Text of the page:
“THE FACT that we didn’t get through $691 suggests we may now start to test the lower end of [gold’s trading] range,” reckons Jonathan Barratt of Commodity Broking Services.
“It’s still relatively supportive, but I think a few investors are getting a bit annoyed that the market has not gone on through that $691 area again.”
Many investors, however, will be more than a bit annoyed at gold’s failure to recover its 26-year peak price of May 2006.
For the first time since this bull market began in 2001, gold is now trading below its price of a year ago. Longer-term investors shouldn’t be surprised if disappointed traders and fund managers chose to sell out this week.
This Monday’s failure to break resistance above a gold price of $691 – followed by a near 2% sell-off on Tues and Weds – coincided with the 12-month anniversary of last May’s huge spike above $725 per ounce.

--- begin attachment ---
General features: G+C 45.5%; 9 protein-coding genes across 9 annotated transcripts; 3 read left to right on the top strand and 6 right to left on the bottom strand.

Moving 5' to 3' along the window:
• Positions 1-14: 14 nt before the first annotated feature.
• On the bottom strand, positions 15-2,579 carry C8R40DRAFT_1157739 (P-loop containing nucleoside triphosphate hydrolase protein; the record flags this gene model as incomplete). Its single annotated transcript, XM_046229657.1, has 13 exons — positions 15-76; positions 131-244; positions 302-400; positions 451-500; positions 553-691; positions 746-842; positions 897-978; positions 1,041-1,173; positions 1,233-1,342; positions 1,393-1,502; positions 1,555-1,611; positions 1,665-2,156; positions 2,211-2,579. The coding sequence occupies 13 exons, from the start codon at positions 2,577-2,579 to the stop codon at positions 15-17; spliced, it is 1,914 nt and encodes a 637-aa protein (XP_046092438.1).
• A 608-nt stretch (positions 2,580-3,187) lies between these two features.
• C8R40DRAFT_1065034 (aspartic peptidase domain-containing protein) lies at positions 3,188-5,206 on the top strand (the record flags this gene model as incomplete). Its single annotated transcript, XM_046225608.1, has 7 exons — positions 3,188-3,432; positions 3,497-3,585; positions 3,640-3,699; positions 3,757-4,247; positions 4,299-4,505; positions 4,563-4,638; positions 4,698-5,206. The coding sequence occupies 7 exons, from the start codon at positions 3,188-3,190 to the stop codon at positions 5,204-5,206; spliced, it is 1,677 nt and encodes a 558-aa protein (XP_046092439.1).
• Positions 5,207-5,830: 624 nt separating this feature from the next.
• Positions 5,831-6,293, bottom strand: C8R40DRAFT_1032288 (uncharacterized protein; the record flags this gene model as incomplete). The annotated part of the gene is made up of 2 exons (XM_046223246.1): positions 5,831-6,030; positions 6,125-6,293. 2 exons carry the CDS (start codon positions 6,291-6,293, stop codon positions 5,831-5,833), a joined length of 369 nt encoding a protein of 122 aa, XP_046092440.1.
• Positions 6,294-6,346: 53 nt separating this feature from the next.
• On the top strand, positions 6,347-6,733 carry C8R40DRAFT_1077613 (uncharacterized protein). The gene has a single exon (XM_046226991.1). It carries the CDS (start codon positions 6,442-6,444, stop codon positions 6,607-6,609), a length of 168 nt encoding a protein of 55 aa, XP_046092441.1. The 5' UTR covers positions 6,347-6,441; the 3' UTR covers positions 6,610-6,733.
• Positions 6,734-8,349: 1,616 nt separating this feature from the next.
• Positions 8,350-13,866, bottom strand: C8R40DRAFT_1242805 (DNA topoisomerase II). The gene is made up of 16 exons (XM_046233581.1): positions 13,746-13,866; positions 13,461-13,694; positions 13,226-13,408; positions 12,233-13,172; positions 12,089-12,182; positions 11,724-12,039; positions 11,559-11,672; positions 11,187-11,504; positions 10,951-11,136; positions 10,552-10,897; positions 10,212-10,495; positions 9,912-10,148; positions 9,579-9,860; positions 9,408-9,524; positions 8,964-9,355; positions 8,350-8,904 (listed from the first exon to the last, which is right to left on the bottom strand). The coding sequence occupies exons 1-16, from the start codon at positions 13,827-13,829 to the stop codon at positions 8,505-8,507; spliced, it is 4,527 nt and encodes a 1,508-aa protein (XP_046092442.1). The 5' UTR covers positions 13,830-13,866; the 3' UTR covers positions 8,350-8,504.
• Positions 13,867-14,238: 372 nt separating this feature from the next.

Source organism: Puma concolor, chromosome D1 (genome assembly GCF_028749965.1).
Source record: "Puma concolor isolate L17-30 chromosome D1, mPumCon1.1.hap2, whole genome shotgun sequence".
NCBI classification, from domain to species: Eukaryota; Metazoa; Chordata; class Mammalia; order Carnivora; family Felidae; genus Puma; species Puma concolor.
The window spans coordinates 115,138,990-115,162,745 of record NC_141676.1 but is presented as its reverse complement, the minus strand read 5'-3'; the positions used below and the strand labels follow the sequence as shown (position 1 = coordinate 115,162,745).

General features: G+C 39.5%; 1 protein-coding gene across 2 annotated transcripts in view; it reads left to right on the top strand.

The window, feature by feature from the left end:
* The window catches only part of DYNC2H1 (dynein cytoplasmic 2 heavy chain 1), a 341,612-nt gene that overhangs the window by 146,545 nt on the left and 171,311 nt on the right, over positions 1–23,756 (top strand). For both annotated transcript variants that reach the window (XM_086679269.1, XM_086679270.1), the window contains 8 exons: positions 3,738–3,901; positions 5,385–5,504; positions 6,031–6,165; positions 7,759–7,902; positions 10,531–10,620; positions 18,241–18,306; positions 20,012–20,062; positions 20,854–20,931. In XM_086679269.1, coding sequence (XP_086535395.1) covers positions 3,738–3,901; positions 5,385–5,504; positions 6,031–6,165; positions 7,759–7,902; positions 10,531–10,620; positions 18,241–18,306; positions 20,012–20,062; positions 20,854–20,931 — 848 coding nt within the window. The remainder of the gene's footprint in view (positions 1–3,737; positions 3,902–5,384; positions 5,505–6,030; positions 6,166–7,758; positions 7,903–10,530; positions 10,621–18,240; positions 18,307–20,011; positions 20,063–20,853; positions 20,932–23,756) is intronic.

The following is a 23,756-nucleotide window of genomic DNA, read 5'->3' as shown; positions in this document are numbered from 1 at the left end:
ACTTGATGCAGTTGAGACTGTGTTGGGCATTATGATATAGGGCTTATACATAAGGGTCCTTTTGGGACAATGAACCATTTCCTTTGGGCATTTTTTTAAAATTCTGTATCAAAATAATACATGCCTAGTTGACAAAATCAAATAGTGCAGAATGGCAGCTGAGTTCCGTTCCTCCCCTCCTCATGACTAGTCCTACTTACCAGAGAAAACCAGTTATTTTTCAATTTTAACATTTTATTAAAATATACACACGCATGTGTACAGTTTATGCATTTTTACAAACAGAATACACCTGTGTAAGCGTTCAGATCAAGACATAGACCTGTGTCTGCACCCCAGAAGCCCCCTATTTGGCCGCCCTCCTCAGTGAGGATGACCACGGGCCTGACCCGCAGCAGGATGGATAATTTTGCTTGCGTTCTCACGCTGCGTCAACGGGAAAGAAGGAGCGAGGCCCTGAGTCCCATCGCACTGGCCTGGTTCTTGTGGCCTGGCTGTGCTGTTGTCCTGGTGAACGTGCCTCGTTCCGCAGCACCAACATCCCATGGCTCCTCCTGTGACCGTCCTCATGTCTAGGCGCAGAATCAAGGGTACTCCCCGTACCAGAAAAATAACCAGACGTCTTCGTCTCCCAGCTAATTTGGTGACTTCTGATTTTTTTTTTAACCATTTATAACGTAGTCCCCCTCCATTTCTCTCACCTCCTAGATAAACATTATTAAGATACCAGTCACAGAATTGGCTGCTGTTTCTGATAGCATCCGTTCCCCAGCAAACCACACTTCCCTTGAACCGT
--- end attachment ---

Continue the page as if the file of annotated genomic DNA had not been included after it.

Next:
The spike seen in mid-May last year, however, was followed by a 14% drop to $625. It then sank – twice – to just above $570 per ounce.
So at current prices, gold will stand significantly higher year-on-year by the start of June. Momentum traders may choose to buy on the bounce in year-on-year gains.
Longer-term gold bulls – and all investors concerned about the growing mountain of credit and derivative default risk today – may choose to stick with bullion in summer 2007. For as long as global rates of real interest remain low to negative, money will continue to lose value, even if the paper asset markets record fresh nominal highs.
for Markets and Money
Editor’s Note: City correspondent for Markets and Money in London, Adrian Ash is head of gold investment research at BullionVault.com where you can buy gold today.